The first game of football to be played on the ground was on the 18th July 1926–the South Antrim Championship Final between O Connells and Stephens. The teams on that day were :
O’ Connells: Gillen, Cosgrove, Sadlier, Mulvenna, Nolan, Boomer, Mc Donnell, Mc Dermott, Murray, Hanna, Lismore, Barry, Thornbury, Lewis, Harvey,( Res. J mc Donnell, P Fox).
Stephens: Hughes, Drain, Gibbons, Carbery, Mc Donnell, Murphy, Mc Sherry, Mc Keown, Fox, Mc Allister, Dean, Madden, Donaghy, Rice,
The game ended in a draw. On July 27th 1926 in Corrigan Rossa11 beat Craobh Ruah 6goals to 1 goal.
The ground was officially opened on the 12 September 1926 in a game between Antrim and Louth which ended in a draw seven points each. In 1929 it was agreed to improve the ground to build a stand, to install baths for the players .make an entry from the Whiterock Road, build pavilions and lay a running track. This was in preparation for the Tailteen Games in 1932.The building work cost £500 and in 1929 Messrs. Sunderland & Co. were retained to build the stand to accommodate 900 people at a cost of £1,439.
The stand was built to accommodate spectators no changing facilities were provided under the stand for players and of course no running track was added.
The pavilions at that time which were erected mainly by voluntary labour with Corrugated Iron sheeting on earth flours with wooden Benches as the only additional provision there was no running water and no electricity therefore no showering facilities. There was a two inch gap below the doors where the wind whistled through. The facilities were the only changing facilities available and were the same for County players and club players.
A report in the Irish News of Monday November 23 2009 stated ” John Gafney was the chief worker in the re-erection of Corrigan Park and it was he who directed the planning and building of the pavilions at Whiterock Road”. The article related to the burial of John Gaffney in Milltown Cemetery, John was an outstanding Gael at that time.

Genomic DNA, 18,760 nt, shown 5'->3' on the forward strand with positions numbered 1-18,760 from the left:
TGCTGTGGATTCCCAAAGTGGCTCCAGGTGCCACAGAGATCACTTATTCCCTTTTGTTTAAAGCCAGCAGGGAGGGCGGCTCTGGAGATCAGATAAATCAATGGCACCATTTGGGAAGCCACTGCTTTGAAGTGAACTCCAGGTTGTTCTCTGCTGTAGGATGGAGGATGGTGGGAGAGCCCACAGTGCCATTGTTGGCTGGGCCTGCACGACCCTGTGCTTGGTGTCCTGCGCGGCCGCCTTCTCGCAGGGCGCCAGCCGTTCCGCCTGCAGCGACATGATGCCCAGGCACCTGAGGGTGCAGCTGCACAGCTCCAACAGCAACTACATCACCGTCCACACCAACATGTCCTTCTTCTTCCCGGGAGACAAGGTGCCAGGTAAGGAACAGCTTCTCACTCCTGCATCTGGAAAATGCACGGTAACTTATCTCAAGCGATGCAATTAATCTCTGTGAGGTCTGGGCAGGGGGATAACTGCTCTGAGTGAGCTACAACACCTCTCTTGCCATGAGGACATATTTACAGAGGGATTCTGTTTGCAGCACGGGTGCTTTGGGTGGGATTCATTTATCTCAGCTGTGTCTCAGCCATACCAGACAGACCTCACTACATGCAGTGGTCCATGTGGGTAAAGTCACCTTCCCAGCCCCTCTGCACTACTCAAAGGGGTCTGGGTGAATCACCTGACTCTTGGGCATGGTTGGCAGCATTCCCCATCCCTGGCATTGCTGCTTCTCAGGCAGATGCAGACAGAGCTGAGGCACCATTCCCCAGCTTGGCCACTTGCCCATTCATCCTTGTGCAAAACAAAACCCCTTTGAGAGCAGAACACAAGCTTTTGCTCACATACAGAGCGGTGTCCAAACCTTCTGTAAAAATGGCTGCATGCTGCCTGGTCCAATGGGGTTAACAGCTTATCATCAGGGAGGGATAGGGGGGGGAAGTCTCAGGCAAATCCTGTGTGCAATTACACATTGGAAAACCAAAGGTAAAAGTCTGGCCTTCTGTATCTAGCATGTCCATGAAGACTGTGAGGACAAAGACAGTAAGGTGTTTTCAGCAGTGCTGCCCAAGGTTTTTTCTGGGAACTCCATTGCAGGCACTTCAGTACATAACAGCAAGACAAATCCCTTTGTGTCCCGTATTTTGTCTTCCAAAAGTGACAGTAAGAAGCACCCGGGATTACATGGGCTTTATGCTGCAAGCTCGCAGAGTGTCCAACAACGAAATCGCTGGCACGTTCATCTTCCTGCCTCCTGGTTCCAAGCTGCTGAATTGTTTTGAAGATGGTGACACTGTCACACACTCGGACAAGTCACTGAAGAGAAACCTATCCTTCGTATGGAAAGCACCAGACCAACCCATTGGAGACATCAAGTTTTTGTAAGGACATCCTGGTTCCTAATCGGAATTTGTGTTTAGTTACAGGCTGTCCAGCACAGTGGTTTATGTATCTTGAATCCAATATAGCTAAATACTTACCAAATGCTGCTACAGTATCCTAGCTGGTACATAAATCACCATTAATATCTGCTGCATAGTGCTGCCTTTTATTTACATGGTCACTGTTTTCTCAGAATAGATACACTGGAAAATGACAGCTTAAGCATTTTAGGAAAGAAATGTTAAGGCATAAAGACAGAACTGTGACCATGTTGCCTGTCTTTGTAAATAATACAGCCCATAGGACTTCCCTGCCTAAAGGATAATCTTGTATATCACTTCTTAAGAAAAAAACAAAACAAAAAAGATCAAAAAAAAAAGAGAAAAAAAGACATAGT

The surface of Corrigan was never great to play on particularly to play hurling on however, no ground in Ireland was subjected to such as heavy use summer and winter. During the summer months, matches were played every evening and on Sunday three or four matches were played. Overall an increasing number of games were being played and the expectations of players and officials were rising so, at the Convention of 1944 a Motion was adopted which was to facilitate the reconstruction of Corrigan Park and a committee was formed to plan the reconstruction. A second important decision was made at that convention, that was to elect Seamus Mc Ferran as County Chairman, he went on to become Ulster Council Chairman from 1949 to 1951 and then became Association President from 1955 to 1957. At the first meeting, held in the Ard Scoil in Divis Street, the Corrigan Pak Reconstruction Committee was elected in future it would be known as C.P.R. Seamus remained a member of the C.P.R. committee.
The Committee; Chairman Sean Mc Gettigan, Treasurer John Coburn, Brian Moore, Corny Ennis, Charlie Delaney, Des Mc Quillan, Seamus Mc Ferran, Gus Eastwood, Paddy Burns, Tom Linden Rory Campbell, David Rea, Brendan Kerr, Joe Reid, Paddy Connolly, Jimmy Nolan, Brendan Skeffington, George Hamill, George Branagh, Gerry Smith.
The grounds man of Corrigan Park for many years around this time was the famous father of the Gallagher brothers Joe (Hack) Gallagher who was also always active within the club administration.
On the completion of Casement Park in June 1953 there was significant doubt about the future of Corrigan Park. In 1955 Tommy Hoey of the St John’s committee heard on the grapevine the County Committee had approached Central Council regarding the Sale of Corrigan Park. That Sunday St John’s were playing Ballycastle in Ballycastle, after the winning the game the club held a, what turns out to be a pretty historic meeting in the Antrim Arms in Ballycastle to discuss the possibility of taking control of Corrigan Park. The decision was taken to approach the County Committee for the lease of the ground. The following week at the meeting of County Committee permission was granted. On Sunday 20th November 1955 the club took over the running of Corrigan Park.